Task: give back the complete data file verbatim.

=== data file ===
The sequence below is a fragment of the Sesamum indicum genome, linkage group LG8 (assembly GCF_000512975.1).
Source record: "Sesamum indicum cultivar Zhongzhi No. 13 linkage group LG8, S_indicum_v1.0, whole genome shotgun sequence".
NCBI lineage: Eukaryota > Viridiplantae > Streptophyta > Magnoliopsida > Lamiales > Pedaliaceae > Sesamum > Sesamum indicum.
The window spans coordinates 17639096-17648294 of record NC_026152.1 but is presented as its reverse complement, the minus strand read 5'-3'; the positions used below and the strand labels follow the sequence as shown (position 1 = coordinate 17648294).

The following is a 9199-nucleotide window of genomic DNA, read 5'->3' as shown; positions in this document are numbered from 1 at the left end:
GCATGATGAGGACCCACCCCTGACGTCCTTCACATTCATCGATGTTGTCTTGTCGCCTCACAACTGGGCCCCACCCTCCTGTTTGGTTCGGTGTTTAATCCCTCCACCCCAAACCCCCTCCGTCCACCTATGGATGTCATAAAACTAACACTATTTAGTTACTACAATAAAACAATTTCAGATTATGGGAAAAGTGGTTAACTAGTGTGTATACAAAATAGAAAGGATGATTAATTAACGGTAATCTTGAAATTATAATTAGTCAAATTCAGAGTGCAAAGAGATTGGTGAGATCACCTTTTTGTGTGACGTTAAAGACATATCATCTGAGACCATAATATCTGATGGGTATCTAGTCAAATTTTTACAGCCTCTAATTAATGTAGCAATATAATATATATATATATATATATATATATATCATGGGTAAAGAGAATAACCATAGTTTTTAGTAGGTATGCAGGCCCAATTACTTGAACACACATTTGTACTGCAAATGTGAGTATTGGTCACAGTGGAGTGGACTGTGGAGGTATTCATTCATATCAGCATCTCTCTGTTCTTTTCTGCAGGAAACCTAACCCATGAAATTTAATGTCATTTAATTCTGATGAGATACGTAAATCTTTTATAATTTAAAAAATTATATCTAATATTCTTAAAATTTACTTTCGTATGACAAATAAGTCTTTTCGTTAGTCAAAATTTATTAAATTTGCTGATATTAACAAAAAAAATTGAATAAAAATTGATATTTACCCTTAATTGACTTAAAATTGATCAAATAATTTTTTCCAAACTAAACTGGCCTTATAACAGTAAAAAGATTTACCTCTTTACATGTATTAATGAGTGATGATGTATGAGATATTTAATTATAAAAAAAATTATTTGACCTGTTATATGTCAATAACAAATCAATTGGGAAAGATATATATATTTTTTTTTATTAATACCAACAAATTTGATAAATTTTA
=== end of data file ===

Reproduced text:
The sequence below is a fragment of the Sesamum indicum genome, linkage group LG8 (assembly GCF_000512975.1).
Source record: "Sesamum indicum cultivar Zhongzhi No. 13 linkage group LG8, S_indicum_v1.0, whole genome shotgun sequence".
NCBI lineage: Eukaryota > Viridiplantae > Streptophyta > Magnoliopsida > Lamiales > Pedaliaceae > Sesamum > Sesamum indicum.
The window spans coordinates 17639096-17648294 of record NC_026152.1 but is presented as its reverse complement, the minus strand read 5'-3'; the positions used below and the strand labels follow the sequence as shown (position 1 = coordinate 17648294).

The following is a 9199-nucleotide window of genomic DNA, read 5'->3' as shown; positions in this document are numbered from 1 at the left end:
GCATGATGAGGACCCACCCCTGACGTCCTTCACATTCATCGATGTTGTCTTGTCGCCTCACAACTGGGCCCCACCCTCCTGTTTGGTTCGGTGTTTAATCCCTCCACCCCAAACCCCCTCCGTCCACCTATGGATGTCATAAAACTAACACTATTTAGTTACTACAATAAAACAATTTCAGATTATGGGAAAAGTGGTTAACTAGTGTGTATACAAAATAGAAAGGATGATTAATTAACGGTAATCTTGAAATTATAATTAGTCAAATTCAGAGTGCAAAGAGATTGGTGAGATCACCTTTTTGTGTGACGTTAAAGACATATCATCTGAGACCATAATATCTGATGGGTATCTAGTCAAATTTTTACAGCCTCTAATTAATGTAGCAATATAATATATATATATATATATATATATATATCATGGGTAAAGAGAATAACCATAGTTTTTAGTAGGTATGCAGGCCCAATTACTTGAACACACATTTGTACTGCAAATGTGAGTATTGGTCACAGTGGAGTGGACTGTGGAGGTATTCATTCATATCAGCATCTCTCTGTTCTTTTCTGCAGGAAACCTAACCCATGAAATTTAATGTCATTTAATTCTGATGAGATACGTAAATCTTTTATAATTTAAAAAATTATATCTAATATTCTTAAAATTTACTTTCGTATGACAAATAAGTCTTTTCGTTAGTCAAAATTTATTAAATTTGCTGATATTAACAAAAAAAATTGAATAAAAATTGATATTTACCCTTAATTGACTTAAAATTGATCAAATAATTTTTTCCAAACTAAACTGGCCTTATAACAGTAAAAAGATTTACCTCTTTACATGTATTAATGAGTGATGATGTATGAGATATTTAATTATAAAAAAAATTATTTGACCTGTTATATGTCAATAACAAATCAATTGGGAAAGATATATATATTTTTTTTTATTAATACCAACAAATTTGATAAATTTTA